SAATH’s home managers programme; Urmila, on 18TH May felicitated their women work force with a kit which would help them in their future endeavours comprising of all the essentials.
Urmila, started in 2004, trains women who are unemployed and belong to the weaker section of the society, the well-being to be maintained in the house and then places them accordingly after thorough On-the-Job training. Such a set up guarantees their share of earning and social comfort. Hence granting them financial independence as well as restoring dignity in their lives.
The felicitation program started at around 11:00 in the morning where first the women were tested upon their skills that they were trained in such as ironing the clothes, bed arranging etc. Once tested, the Essential’s Kit was distributed among the women which consisted of water bottle, Lunch Box, grooming kit, Telephone Diary and a handy pen. The women were also equipped with Aprons and gloves to maintain hygiene while working and a watch was given to each member to keep a track of time and help them reach on-time to their specified houses. Along with all these necessities they were also given a utility bag which would come in handy daily to them.
A health check for these ladies set in collaboration with Civil Hospital next week where necessary tests like Blood test and cardio check has been duly arranged.
To see the pictures of the ceremony you can visit our facebook page https://www.facebook.com/saathahmedabad.
With a motive of ‘freedom from a conditioned existence’ known as Kaivalya in Indian spiritual thought, arrived 8 highly motivated their young leaders of the Gandhi fellowship programme in SAATH to understand our core value system and operational well being on field. A three day’s visit to our programme centres as well as an interactive session with our project co-ordinators and the group members was organised duly.
On the first day, after a brief orientation on our organisation and the programmes they had the chance to interact with our Executive Director, Keren Nazareth who then unfolded the story behind Saath and how we have evolved as an organisation. The underlining fact which was the highlight of the interactive session was why there is an immediate need to cater to the needs of the ‘urban’ poor and underprivileged. With the interactive session coming to a conclusion we then lead the group to the URC i.e. Urban Resource Centre at Vasna for a field interface. Here they had the opportunity to meet and know the stories of the women involved with Saath and how URC as an aid has helped them empower their social as well economic well being. Later in the evening we headed to the URC centre at Juhapura, where they had a lively and healthy communication with Zuber Bhai, our programme co-ordinator who narrated stories on how he got involved with Saath and motivated his community to think rationally and talk and discuss about progress and women development in particular.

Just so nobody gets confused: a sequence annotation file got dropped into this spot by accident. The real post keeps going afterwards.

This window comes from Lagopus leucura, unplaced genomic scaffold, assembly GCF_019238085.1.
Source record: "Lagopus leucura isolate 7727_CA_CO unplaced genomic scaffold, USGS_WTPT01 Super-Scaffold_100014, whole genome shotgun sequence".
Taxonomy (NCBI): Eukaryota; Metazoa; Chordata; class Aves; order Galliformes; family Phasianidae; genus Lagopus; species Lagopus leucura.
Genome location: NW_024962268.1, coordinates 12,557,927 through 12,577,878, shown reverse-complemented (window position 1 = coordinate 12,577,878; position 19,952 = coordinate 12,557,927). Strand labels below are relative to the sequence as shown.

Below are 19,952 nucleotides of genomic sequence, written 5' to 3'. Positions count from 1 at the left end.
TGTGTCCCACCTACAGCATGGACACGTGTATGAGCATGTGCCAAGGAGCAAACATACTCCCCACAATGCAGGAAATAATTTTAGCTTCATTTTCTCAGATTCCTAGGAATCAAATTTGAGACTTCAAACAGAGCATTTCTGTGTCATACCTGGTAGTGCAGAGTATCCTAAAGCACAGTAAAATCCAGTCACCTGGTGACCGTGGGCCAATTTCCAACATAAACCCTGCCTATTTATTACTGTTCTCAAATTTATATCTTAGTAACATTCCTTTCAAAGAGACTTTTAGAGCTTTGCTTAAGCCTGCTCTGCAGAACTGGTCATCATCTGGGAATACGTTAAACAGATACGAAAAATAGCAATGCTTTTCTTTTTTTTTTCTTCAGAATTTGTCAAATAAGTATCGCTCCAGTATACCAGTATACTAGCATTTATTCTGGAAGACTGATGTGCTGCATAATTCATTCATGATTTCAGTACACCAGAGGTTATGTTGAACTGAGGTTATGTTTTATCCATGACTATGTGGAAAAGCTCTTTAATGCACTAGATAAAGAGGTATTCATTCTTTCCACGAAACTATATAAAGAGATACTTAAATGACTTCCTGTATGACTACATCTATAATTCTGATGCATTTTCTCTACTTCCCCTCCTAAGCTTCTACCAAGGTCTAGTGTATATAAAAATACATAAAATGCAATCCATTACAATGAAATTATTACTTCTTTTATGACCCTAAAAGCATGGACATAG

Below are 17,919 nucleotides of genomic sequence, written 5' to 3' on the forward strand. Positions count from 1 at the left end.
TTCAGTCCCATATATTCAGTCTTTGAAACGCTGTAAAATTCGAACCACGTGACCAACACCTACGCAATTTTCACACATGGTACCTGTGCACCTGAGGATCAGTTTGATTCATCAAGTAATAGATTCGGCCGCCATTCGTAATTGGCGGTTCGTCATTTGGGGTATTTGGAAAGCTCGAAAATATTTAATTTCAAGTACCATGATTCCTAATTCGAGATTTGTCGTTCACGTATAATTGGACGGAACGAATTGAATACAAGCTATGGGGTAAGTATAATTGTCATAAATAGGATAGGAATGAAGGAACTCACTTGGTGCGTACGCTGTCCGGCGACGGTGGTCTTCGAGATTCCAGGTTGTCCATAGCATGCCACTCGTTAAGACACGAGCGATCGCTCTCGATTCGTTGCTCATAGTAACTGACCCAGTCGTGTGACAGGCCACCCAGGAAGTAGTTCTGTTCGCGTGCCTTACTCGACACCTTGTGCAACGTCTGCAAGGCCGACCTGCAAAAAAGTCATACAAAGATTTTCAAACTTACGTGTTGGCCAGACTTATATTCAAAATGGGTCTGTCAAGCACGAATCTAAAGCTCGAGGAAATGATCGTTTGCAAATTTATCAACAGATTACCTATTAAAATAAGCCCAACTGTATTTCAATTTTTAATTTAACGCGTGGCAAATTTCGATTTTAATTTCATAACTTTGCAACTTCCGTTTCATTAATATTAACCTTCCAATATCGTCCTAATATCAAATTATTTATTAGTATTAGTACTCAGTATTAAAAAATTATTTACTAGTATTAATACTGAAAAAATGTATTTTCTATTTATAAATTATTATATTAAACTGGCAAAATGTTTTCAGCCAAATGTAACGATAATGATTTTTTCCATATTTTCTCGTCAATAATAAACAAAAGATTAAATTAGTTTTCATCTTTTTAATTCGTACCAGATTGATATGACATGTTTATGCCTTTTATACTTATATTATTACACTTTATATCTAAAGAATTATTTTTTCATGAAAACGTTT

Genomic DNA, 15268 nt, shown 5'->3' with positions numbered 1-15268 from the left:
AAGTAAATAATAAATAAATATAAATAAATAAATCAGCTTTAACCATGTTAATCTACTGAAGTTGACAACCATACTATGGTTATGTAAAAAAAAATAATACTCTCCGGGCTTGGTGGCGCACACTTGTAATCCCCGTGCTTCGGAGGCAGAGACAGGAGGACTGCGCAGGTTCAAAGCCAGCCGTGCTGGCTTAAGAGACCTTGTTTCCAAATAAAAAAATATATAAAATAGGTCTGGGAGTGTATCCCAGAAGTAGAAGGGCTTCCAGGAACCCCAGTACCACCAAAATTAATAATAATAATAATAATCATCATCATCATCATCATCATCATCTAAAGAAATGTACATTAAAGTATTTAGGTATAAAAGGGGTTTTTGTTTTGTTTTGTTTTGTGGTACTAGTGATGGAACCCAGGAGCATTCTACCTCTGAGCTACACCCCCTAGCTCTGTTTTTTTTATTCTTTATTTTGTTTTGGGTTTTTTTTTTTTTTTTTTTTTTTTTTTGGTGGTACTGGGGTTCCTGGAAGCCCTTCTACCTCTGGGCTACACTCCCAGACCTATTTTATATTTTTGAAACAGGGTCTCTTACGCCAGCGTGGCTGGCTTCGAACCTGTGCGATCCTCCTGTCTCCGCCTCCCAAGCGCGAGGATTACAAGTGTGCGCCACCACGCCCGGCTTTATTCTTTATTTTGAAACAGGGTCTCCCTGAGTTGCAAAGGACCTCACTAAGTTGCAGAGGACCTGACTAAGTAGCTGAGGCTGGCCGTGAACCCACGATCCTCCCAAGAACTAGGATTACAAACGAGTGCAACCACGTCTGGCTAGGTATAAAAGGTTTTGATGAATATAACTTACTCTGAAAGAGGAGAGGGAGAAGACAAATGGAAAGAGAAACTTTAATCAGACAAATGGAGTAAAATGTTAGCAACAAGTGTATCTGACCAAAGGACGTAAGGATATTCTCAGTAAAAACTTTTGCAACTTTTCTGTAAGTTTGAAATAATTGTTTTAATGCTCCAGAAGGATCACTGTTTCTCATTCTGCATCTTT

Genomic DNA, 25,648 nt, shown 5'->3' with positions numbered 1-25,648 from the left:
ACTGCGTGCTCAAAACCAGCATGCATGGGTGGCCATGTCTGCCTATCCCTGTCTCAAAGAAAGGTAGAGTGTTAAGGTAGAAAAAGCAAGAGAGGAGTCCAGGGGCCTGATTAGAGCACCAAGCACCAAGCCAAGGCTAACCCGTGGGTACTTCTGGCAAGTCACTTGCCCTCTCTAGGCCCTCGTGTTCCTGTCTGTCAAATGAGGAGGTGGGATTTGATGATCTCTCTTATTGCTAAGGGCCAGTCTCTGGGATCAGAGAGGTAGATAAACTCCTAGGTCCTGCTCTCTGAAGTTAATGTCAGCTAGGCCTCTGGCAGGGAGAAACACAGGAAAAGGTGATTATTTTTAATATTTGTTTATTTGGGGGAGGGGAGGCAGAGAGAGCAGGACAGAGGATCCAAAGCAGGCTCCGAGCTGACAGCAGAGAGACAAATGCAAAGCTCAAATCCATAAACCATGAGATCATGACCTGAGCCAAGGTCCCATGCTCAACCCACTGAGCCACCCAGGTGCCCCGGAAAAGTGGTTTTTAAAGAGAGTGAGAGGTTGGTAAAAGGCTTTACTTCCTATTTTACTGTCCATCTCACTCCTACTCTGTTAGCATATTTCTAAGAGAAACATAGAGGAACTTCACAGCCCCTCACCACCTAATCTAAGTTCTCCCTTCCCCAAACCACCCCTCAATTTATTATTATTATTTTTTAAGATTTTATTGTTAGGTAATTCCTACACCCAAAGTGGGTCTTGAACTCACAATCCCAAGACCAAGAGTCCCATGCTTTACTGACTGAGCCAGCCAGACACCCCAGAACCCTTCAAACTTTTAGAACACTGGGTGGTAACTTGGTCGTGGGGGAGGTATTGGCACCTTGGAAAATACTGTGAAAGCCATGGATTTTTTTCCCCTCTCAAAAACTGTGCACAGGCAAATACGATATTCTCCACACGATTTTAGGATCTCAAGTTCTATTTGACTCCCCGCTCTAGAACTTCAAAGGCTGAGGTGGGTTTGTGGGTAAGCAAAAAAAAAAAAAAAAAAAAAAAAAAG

Day Two was one of the most interesting field visits. The whole day was scheduled to be spent at the UMEED centre at Behrampura where young talented youth who due to social and economic constraints were not able to pursue their education ahead and are not eligible for employment, are trained in Computers, Elementary English and are given professional training in various courses. The youth leaders from Gandhi fellowship shared their experience of motivation and inspiration with the students of the Umeed programme and in response; the students too shared their life stories and cleared their doubts regarding finding inner inspiration and motivation. An interactive session was then set up with the faculty and management at the centre and questions regarding the functions, operations and discrepancies faces were all well answered. In the evening then a vigorous session took place where the Youth Force a newly introduced programme posed their queries against the Gandhi fellows regarding group formation, involvement and structure was all discussed in great detail with rising levels of zeal and drive.
The last day was a day dedicated to introspection and feedback. A meeting again with the executive director was arranged where in healthy feedbacks were exchanged and our guests shared their experiences with Saath.
To see the pictures of this journey you can visit our facebook page at https://www.facebook.com/saathahmedabad
Over the past 24 years Saath has been working with youth from vulnerable and poor slum households through different programs through sports, employability, and livelihoods. In order to help youth grow and achieve what they aspire towards, to help understand their dreams better, we are beginning a process of setting up youth groups in slum communities across Gujarat, Rajasthan and Maharashtra.
Through the Give India Challenge we are hoping to raise a part of the funds that will help initiate this life changing process for hopefully thousands of youth from at least 3 States in India and then scale up across the country. To build a youth movement that will help young people from vulnerable, oppressed, economically weaker communities achieve their dreams.
If you want to support this movement, visit http://www.giveindia.org/iGive-youthgroup
It gives us immense pleasure to share that Saath is participating in Give India’s “India Giving Challenge 2012″ which is an online fundraising event. We would like to take this opportunity to request you all to support our cause by donating to our cause.
The minimum donation is Rs.100. Please visit our IGive page for more information. The event is open till 18th Oct. If you would like to make a donation via Cheque, please make it out to Saath Charitable Trust.